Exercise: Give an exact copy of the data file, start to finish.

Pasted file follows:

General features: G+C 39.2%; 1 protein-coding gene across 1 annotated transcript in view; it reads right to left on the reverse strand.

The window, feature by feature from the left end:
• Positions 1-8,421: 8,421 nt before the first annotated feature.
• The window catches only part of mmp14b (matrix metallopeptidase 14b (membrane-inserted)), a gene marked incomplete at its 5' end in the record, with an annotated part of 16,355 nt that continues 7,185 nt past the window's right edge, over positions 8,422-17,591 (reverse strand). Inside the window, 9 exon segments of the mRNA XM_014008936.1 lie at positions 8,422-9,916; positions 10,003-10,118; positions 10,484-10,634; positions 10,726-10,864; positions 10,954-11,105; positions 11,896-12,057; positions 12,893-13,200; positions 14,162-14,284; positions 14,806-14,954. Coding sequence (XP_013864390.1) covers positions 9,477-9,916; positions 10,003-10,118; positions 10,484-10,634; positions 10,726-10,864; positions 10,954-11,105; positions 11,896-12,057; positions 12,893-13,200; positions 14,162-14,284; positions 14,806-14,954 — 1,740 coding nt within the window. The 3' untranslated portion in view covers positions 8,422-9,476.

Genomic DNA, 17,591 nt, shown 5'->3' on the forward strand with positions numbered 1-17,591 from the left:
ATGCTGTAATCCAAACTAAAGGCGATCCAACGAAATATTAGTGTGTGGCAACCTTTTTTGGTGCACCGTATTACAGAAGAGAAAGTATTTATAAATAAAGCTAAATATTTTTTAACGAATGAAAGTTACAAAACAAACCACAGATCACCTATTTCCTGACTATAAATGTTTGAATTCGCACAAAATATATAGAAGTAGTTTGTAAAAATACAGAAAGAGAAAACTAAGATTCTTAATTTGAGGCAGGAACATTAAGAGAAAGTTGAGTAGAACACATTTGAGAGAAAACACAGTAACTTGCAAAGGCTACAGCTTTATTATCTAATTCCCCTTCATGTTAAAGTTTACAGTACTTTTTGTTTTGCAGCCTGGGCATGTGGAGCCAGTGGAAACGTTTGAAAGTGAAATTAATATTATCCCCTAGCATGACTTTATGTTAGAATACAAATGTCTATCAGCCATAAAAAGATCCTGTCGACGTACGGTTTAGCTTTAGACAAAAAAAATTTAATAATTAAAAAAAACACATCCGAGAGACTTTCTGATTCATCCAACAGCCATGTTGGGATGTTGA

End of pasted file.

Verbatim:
General features: G+C 39.2%; 1 protein-coding gene across 1 annotated transcript in view; it reads right to left on the reverse strand.

The window, feature by feature from the left end:
• Positions 1-8,421: 8,421 nt before the first annotated feature.
• The window catches only part of mmp14b (matrix metallopeptidase 14b (membrane-inserted)), a gene marked incomplete at its 5' end in the record, with an annotated part of 16,355 nt that continues 7,185 nt past the window's right edge, over positions 8,422-17,591 (reverse strand). Inside the window, 9 exon segments of the mRNA XM_014008936.1 lie at positions 8,422-9,916; positions 10,003-10,118; positions 10,484-10,634; positions 10,726-10,864; positions 10,954-11,105; positions 11,896-12,057; positions 12,893-13,200; positions 14,162-14,284; positions 14,806-14,954. Coding sequence (XP_013864390.1) covers positions 9,477-9,916; positions 10,003-10,118; positions 10,484-10,634; positions 10,726-10,864; positions 10,954-11,105; positions 11,896-12,057; positions 12,893-13,200; positions 14,162-14,284; positions 14,806-14,954 — 1,740 coding nt within the window. The 3' untranslated portion in view covers positions 8,422-9,476.

Genomic DNA, 17,591 nt, shown 5'->3' on the forward strand with positions numbered 1-17,591 from the left:
ATGCTGTAATCCAAACTAAAGGCGATCCAACGAAATATTAGTGTGTGGCAACCTTTTTTGGTGCACCGTATTACAGAAGAGAAAGTATTTATAAATAAAGCTAAATATTTTTTAACGAATGAAAGTTACAAAACAAACCACAGATCACCTATTTCCTGACTATAAATGTTTGAATTCGCACAAAATATATAGAAGTAGTTTGTAAAAATACAGAAAGAGAAAACTAAGATTCTTAATTTGAGGCAGGAACATTAAGAGAAAGTTGAGTAGAACACATTTGAGAGAAAACACAGTAACTTGCAAAGGCTACAGCTTTATTATCTAATTCCCCTTCATGTTAAAGTTTACAGTACTTTTTGTTTTGCAGCCTGGGCATGTGGAGCCAGTGGAAACGTTTGAAAGTGAAATTAATATTATCCCCTAGCATGACTTTATGTTAGAATACAAATGTCTATCAGCCATAAAAAGATCCTGTCGACGTACGGTTTAGCTTTAGACAAAAAAAATTTAATAATTAAAAAAAACACATCCGAGAGACTTTCTGATTCATCCAACAGCCATGTTGGGATGTTGA